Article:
Bill Clinton photo

Background Briefing by Senior Administration Officials

May 04, 1993

The Briefing Room

1:26 P.M. EDT

MS. MYERS: We're about to start a BACKGROUND BRIEFING on enterprise and empowerment zones. It is a background briefing. It will feature {Names deleted]

So go ahead.

SENIOR ADMINISTRATION OFFICIAL: We just wanted to be able to provide some background on the President's proposal. This is [names deleted]

The proposal that we announced today was one that the President called for during the campaign and that we developed with an interagency working group and with significant consultation with mayors and businesspeople and community leaders. The overwhelming message that we heard was that -- people saying that they understood that there might be limits to the degree of new federal spending that would be available, but that the most significant improvements that they could get was through the additional ability to coordinate -- come up with a comprehensive and coordinated plan. And that if the federal government could help give them that type of flexibility and coordination, that that would be very important for them coming up with an empowerment strategy for themselves.

The way that we have devised this proposal is that every community would have to come forth with a comprehensive plan showing that it was working with the private sector and state and local government. They would then make their grant -- they would make their application. They, having done their part in coming up with a coordinated strategy at the federal government, they would make that to one single enterprise board who would be able to give them complete or as much waiver authority as possible so that they could have the flexibility to carry out their program.

A hundred enterprise communities would be chosen and 10 empowerment zone proposals. The main difference between the two was that on the empowerment zones -- well, I should say, while the core of the proposal was to allow this coordination and bottom-up planning and to allow these communities to have priorities in seeking new federal investments so that they could put together a comprehensive plan that included both some tax incentives and better use of existing funds for a specific strategy for their community -- we also include in our budget, in the budget that the President presented on February 17th, $4.1 billion in tax expenditures for the empowerment zone proposal.

Of that, the majority of that will go to the 10 empowerment zones. And the reason why is that one of the frequent criticisms that's been made is that these things tend to dilute incentives and then no one ever gets to find out whether any of these empowerment incentives can actually help a community. So we chose a two-tier approach that will allow 110 communities to participate in going through the challenge grant process and being part of a coordinated strategy in which they would be eligible for a variety of new funding from federal programs, but that the 10 enterprise -- empowerment zones would be where the majority of the tax incentives were focused.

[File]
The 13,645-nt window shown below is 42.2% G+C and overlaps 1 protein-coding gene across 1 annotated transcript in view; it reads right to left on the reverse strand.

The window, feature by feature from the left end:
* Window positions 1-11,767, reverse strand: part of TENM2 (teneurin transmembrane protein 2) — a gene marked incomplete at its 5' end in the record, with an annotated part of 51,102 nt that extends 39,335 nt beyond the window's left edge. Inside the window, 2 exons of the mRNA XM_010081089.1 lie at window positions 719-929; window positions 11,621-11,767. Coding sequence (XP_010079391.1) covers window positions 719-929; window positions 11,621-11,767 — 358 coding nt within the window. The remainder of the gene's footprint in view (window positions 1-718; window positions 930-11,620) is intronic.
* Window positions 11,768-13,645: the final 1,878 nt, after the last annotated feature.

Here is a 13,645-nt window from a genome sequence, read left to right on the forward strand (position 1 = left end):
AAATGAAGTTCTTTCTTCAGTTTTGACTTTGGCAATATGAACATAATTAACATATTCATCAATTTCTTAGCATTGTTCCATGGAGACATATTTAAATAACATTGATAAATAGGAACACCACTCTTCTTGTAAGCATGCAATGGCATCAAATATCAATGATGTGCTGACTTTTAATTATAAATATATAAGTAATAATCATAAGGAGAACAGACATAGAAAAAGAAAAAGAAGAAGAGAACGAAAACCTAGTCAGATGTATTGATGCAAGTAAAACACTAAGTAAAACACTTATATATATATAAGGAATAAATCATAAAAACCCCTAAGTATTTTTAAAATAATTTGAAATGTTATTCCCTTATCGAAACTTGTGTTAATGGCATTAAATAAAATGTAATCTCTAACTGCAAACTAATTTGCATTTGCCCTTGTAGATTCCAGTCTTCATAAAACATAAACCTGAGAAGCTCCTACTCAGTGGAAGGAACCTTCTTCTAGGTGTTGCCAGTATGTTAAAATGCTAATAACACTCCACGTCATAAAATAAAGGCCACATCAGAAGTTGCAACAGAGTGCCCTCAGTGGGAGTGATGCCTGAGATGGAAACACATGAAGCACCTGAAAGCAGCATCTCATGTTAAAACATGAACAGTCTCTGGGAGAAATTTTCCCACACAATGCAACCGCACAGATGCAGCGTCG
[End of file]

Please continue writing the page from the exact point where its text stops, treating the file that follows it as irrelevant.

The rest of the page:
One of the main criticisms in the past of such proposals has been the tax incentives don't actually benefit the people who live there. This proposal is very well structured to ensure that that does not take case. Of the $4.1 billion in tax incentives, 75 to 80 percent are in wage tax credits for zone residents. In doing that, we had two different types of employment tax credits. One is for the people -- for the businesses within the zone or within the community, and they would be given the tax credit of up to 25 percent of the first $20,000 of qualified salaries for zone residents that they hire. So every dollar would be going to benefit both a company within the zone and to help hire those people who live within the zone.

But we also wanted to be able to empower those people from the zone to be able to go to new -- to have opportunities elsewhere outside the zone. So the second part was a targeted credit that would allow the -- an employer outside the zone to get a tax credit for hiring a zone resident. And in this way, we are seeking to both target towards improving the particular place, but also to give the people within that place the ability to seek opportunity wherever they can.

On the handout that we have, on the second page it has a summary of the specific incentives. Before going to any specific questions, I wanted my colleague to speak a little bit, I think, on the notion of the importance of coordinating. Because the thing that we heard and that my colleague, I guess, very much lived in his past life where he ran a very, very successful organization called HELP in New York that helped -- had a comprehensive approach for homeless families was that -- what we heard from mayors and people in the community is that all of the things that come down from the federal government are targeted towards a specific program, a specific problem. Everything comes down in one categorical or programmatic element. It's either for preschool or it's for drugs. And that -- but for people who are at the community, that's not the way they see their problems and their challenges. In order to empower themselves, they feel that they have -- their communities needs a specific strategy where they can have flexibility to come up with -- finetune, in a sense, an empowerment strategy to their particular needs.

And so what we're trying to do is get away from just the specific -- from being too restrictive in the specific programs and giving those communities more flexibility to have more of a horizontal or coordinated approach.